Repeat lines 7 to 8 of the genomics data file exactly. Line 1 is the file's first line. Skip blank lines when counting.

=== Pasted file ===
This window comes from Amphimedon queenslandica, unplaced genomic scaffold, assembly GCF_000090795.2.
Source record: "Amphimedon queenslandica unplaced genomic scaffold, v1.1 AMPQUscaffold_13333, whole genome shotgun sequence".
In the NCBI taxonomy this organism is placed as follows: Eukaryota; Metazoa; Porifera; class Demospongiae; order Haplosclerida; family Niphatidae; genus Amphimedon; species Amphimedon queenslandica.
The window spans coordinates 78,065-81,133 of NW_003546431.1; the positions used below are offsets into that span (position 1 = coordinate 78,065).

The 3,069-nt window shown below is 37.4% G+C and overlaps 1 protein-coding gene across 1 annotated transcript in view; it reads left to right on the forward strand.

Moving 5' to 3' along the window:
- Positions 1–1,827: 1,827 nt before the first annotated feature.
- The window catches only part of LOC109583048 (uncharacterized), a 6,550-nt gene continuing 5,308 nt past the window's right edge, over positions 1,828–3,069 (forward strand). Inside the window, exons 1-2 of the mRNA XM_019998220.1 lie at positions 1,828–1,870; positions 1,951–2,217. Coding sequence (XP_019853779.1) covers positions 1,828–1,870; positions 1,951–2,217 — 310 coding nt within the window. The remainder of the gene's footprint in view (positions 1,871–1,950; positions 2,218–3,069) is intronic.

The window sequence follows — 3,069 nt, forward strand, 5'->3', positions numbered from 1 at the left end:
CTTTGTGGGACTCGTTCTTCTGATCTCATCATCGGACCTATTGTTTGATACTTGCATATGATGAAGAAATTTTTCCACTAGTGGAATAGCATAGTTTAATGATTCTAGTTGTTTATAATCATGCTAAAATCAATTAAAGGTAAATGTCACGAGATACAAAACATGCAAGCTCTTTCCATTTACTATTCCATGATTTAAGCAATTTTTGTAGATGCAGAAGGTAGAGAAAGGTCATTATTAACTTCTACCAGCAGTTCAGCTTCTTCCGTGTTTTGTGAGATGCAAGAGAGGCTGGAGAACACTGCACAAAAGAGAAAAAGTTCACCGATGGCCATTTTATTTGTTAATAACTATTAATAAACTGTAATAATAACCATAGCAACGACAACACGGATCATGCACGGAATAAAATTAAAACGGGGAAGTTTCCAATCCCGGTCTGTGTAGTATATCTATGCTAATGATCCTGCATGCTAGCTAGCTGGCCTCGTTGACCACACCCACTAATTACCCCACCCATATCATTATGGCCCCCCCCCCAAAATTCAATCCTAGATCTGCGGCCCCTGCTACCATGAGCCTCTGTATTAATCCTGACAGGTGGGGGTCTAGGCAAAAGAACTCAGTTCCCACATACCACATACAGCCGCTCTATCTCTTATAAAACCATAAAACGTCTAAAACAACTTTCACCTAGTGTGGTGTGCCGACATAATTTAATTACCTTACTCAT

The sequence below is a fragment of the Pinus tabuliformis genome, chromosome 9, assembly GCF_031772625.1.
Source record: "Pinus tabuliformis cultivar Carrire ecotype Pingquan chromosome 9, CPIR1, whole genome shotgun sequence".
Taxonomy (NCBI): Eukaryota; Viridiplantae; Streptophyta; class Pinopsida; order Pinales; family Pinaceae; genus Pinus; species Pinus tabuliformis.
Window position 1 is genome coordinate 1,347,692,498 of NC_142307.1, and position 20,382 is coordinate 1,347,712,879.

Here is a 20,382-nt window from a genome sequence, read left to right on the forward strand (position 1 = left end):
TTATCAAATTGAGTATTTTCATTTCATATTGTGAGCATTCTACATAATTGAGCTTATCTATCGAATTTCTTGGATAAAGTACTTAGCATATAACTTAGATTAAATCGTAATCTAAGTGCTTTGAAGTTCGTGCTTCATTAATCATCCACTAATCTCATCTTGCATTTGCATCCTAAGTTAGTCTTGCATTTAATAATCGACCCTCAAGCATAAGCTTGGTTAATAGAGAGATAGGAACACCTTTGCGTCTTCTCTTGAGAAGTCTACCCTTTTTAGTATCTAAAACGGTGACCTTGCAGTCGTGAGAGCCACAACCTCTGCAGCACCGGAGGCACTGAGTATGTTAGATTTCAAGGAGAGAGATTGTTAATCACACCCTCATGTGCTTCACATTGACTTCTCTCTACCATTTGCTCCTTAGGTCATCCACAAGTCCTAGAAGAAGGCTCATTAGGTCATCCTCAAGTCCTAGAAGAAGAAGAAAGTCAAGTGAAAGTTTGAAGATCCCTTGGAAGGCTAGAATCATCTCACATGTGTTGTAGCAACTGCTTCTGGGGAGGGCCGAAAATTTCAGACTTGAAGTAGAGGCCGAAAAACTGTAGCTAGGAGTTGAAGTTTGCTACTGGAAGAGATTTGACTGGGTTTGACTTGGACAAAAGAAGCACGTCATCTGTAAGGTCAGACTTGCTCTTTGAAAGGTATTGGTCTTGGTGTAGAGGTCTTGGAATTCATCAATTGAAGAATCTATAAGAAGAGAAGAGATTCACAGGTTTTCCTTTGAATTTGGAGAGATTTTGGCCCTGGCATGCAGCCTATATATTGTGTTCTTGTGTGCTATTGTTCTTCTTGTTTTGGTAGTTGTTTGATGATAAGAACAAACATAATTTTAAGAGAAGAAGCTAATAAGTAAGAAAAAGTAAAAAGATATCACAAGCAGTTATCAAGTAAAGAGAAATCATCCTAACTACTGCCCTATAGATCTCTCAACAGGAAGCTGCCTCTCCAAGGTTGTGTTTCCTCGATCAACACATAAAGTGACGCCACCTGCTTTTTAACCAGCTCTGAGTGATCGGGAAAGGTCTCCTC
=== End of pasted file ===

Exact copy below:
- Positions 1–1,827: 1,827 nt before the first annotated feature.
- The window catches only part of LOC109583048 (uncharacterized), a 6,550-nt gene continuing 5,308 nt past the window's right edge, over positions 1,828–3,069 (forward strand). Inside the window, exons 1-2 of the mRNA XM_019998220.1 lie at positions 1,828–1,870; positions 1,951–2,217. Coding sequence (XP_019853779.1) covers positions 1,828–1,870; positions 1,951–2,217 — 310 coding nt within the window. The remainder of the gene's footprint in view (positions 1,871–1,950; positions 2,218–3,069) is intronic.